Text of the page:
Over 49s ostracised by wider society: UK study

London: Forty-nine is the age that people are labeled old and may be ostracised by wider society, according to a new UK study on ageism.

Experts said they were surprised and shocked by the results, which could point to major social problems in the future.

‘On average people stated that youth ends at 49, which is a lot lower than we’d expected,’ said Professor Dominic Abrams of the University of Kent, who led the study of 1,900 people. ‘This goes to show that ageism is a big problem in Britain. We found that people’s attitudes to the older generation are extremely harmful.’

Researchers found that ageism was the most common prejudice in Britain, and Professor Abrams believes it is leading to the over-49s being ostracised by wider society. ‘I think the older generation are suffering badly, in terms of employment and their status. They are seen as being incompetent but nice, rather like children, and that has to change.’

However, the researchers did find that age is in the eye of the beholder. ‘It became apparent that people’s perception depended a lot on what task was being done – for instance 70 per cent of people were happy to have a boss over 70, whereas 45 per cent of people said they thought ‘old’ people were not suited to menial jobs – nobody wanted to see a 70-year-old teaboy.’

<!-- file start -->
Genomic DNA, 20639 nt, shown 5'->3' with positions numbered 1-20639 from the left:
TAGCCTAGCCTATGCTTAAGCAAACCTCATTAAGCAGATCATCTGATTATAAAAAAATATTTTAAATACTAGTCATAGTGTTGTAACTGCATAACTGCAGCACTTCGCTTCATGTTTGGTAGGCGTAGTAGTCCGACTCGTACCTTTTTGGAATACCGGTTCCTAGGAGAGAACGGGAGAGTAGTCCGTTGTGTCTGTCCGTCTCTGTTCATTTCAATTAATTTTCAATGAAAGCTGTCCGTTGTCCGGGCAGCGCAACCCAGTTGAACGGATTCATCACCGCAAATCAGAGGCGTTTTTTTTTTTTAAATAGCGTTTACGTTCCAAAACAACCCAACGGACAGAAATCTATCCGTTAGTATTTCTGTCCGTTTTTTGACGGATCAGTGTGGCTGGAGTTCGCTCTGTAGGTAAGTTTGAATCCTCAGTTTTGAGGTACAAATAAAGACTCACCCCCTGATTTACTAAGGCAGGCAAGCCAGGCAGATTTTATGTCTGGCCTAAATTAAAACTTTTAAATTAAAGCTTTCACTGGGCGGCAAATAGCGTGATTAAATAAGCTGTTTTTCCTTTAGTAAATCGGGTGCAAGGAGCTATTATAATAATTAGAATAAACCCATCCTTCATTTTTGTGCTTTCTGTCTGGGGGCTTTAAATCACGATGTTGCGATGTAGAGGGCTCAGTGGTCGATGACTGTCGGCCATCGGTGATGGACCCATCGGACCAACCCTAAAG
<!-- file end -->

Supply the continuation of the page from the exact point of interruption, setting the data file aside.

Psychologists today claimed the new research was extremely worrying for the older generation.

‘People are going to be left with a feeling they are written off at 49, and that is not good when they have so much of their life left,’ said psychologist Dr Linda Papadopoulos.

‘The problem is that we are bombarded with images of youth all the time. Plastic surgery has also led to the ideal being a young body, and the break-up of the traditional family also means we no longer think of the distinguished old aunt doling out her wisdom.

‘These days we share flats with friends who become our extended family instead, so we lose that older role model. I think this could cause society major problems in the future – the British population is getting older, so there could be a lot of people alienated by these attitudes.’

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Professor Roger Pertwee of the University of Aberdeen said the drug, THCV, reverses cannabis’s ability to cause the ‘munchies’ – a craving for food. ‘We found we can reverse the ‘munchie’ effect to cause appetite to be suppressed, and to halt the process that lays down abdominal fat.’